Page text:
Israel, Hamas and the elusive ceasefire
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Israel, Hamas and the elusive ceasefire

Hamas did not need a ceasefire. It had already demonstrated that Israel could not eradicate it. It had achieved its primary goal of wrecking the anti-Iran alliance that was brewing between Israel and the major Arab Gulf states. And it doesn't care about how many Palestinians get killed; they are all "martyrs" for the cause.

So why would it have agreed to a ceasefire that isn't permanent?

Israel's Prime Minister Benjamin Netanyahu was and is absolutely committed to continuing the war. He declared on Saturday that with or without a ceasefire, "We will enter Rafah and eliminate the remaining Hamas battalions." His job and perhaps even his freedom depend on the war continuing, even if there were a temporary ceasefire.

But Israel cannot force Hamas to settle for less than a permanent ceasefire either.

Hamas doesn't depend on outside support, and it can go on fighting from its tunnels for as long as necessary, doing relatively little damage but making any kind of stable peace impossible.

So there we are: perma-war. Except for the old adage, which states that if you can plausibly say, "This can't go on forever", then logically, it must one day come to an end. Which day depends on one of these three men changing their minds: "Bibi" Netanyahu, Hamas leader Yahya Sinwar or Joe Biden.

Sinwar is presumably still alive in the tunnels under Rafah. He is now Hamas's unchallenged leader: the resounding success of his strategy of slaughtering Israeli civilians in their beds, which suckered Israel into a full-scale invasion of the Gaza Strip, means that he no longer has to defer to the views of the senior Hamas leadership in self-exile in Qatar.

His attack has already thwarted the Israeli-Arab alliance foreshadowed in Donald Trump's "Abraham accords". What remains is to restore Hamas's position of absolute political dominance in the Gaza Strip, and for that, he needs a permanent ceasefire accompanied by a full Israeli withdrawal from that territory.

This has been his unwavering demand in every negotiation for a ceasefire, and it's hard to see why he would ever change it.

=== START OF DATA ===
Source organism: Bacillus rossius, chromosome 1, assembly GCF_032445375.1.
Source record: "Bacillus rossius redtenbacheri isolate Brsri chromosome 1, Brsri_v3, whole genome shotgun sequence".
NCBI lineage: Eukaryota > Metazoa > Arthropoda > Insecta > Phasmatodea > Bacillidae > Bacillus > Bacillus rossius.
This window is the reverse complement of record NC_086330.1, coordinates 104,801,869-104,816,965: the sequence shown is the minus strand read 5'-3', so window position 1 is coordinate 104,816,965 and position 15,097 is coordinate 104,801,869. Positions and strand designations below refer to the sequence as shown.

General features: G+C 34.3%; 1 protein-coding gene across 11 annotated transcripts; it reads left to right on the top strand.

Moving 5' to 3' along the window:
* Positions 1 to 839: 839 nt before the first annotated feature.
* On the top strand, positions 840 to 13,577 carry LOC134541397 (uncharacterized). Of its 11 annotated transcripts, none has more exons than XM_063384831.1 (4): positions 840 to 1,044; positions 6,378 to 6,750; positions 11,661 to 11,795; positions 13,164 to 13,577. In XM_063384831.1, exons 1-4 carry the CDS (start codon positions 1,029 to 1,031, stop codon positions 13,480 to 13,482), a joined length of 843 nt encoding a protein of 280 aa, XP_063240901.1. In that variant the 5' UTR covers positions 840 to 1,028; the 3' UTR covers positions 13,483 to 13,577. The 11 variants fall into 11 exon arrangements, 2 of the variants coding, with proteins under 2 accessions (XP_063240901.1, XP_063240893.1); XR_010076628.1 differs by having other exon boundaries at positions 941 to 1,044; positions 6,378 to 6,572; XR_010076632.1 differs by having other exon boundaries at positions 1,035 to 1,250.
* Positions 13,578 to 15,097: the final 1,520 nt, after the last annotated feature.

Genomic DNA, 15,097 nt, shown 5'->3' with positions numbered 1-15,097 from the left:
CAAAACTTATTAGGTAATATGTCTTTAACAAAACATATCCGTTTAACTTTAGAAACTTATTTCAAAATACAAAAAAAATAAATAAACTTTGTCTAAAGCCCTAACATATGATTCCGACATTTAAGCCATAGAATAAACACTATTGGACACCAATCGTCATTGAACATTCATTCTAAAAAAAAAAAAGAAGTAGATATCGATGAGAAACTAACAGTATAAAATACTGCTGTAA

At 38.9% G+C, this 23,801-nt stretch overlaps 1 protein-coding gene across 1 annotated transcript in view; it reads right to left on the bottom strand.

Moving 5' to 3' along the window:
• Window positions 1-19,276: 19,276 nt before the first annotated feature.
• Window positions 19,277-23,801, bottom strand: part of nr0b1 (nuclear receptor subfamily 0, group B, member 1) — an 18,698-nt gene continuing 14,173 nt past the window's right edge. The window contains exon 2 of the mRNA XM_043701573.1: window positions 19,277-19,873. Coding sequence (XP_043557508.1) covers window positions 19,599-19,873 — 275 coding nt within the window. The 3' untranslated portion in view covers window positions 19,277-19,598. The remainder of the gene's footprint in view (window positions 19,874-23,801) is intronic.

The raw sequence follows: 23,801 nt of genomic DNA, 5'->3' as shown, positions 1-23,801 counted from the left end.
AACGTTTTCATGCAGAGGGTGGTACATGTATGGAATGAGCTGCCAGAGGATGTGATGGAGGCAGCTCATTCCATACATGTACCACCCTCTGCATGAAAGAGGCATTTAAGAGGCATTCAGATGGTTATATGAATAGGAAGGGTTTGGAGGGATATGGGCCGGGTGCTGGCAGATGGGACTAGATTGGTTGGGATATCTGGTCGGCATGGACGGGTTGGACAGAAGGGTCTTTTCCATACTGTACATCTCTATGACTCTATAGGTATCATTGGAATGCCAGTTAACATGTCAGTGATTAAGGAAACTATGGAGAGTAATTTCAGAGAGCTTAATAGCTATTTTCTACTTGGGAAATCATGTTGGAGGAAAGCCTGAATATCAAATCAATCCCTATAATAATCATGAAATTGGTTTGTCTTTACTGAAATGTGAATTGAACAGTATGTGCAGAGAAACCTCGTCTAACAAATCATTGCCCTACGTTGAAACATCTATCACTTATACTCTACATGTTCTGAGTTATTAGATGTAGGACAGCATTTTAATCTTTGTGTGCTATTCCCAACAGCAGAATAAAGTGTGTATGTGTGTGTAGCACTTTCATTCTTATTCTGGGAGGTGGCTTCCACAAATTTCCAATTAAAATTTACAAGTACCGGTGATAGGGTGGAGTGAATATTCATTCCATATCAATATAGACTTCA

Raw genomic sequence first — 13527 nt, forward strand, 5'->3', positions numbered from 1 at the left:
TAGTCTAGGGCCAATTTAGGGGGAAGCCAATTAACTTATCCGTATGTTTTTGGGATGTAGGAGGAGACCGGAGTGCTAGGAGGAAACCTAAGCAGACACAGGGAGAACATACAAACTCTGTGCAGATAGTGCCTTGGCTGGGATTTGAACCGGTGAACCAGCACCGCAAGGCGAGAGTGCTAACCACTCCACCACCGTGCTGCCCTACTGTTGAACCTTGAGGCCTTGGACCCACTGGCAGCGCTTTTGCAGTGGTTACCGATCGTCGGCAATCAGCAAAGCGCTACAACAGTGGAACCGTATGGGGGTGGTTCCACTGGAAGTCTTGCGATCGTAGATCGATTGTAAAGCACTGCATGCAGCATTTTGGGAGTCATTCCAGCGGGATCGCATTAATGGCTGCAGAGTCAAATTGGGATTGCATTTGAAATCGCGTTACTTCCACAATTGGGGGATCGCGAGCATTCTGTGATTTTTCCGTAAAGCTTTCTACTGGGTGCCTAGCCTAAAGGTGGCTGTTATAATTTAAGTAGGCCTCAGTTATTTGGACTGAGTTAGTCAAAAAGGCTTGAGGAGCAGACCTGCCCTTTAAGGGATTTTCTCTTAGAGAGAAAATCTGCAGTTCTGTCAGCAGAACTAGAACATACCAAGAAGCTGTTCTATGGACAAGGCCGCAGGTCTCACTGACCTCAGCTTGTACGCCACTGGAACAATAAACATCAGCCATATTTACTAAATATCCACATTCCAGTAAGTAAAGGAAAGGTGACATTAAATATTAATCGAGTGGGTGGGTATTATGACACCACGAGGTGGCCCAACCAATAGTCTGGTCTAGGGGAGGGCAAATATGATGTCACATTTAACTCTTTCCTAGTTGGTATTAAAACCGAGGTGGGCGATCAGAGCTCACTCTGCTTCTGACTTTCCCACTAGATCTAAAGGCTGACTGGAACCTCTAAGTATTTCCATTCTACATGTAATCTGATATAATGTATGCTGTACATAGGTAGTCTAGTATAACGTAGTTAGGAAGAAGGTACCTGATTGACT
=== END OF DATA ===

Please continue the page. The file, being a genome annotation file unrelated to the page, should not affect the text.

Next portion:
Then there's Mr Netanyahu, whose political career should have ended in disgrace seven months ago when he failed to foresee and prevent the devastating Oct 7 attack on Israel. He is a genuine political wizard who has manipulated popular outrage at the attacks into support for a war of vengeance -- again led by him -- against the authors of that atrocity.

Mr Netanyahu also faces a probable conviction on corruption charges and even possible jail time if he loses office, not to mention an official inquiry into his prewar actions that would destroy what remains of his reputation. This is not a man who will act in the higher interests of the nation; he will cling to power at all costs.

To stay in office, Bibi must continue the war at least until some sort of "victory", so he cannot possibly compromise with Hamas's demands.

That's why he is currently determined to attack Rafah, the last relatively intact city in Gaza. It's no Stalingrad, but symbolically, it serves his purposes well enough.

This leaves only Joe Biden to end this war, and he could certainly do it if he chose. Israel is so dependent on American arms, money and even direct military support (as in the recent downing of almost all the Iranian missiles launched at the country) that it really could not say no.

An American intervention imposing a permanent ceasefire would not just bring down Mr Netanyahu. (His coalition would instantly break up.) It would have to include the sidelining of Hamas, the creation of an independent Palestinian state in Gaza and the West Bank, and American security guarantees for everybody in the region.

Mr Biden's nostalgia for an older Israel is doubtless a factor in his reluctance to intervene, but any sane American president would be reluctant to make such a huge and risky commitment. It could easily blow up in his face, and there is no gratitude in politics.

On the other hand, non-intervention just prolongs the war and accelerates the erosion of Mr Biden's political support at home. When faced with a choice between damned if you do it and damned if you don't, doing it is sometimes the better course.


Gwynne Dyer

Independent journalist

Gwynne Dyer is an independent journalist whose articles are published in 45 countries. His new book is 'Growing Pains: The Future of Democracy (and Work)'.

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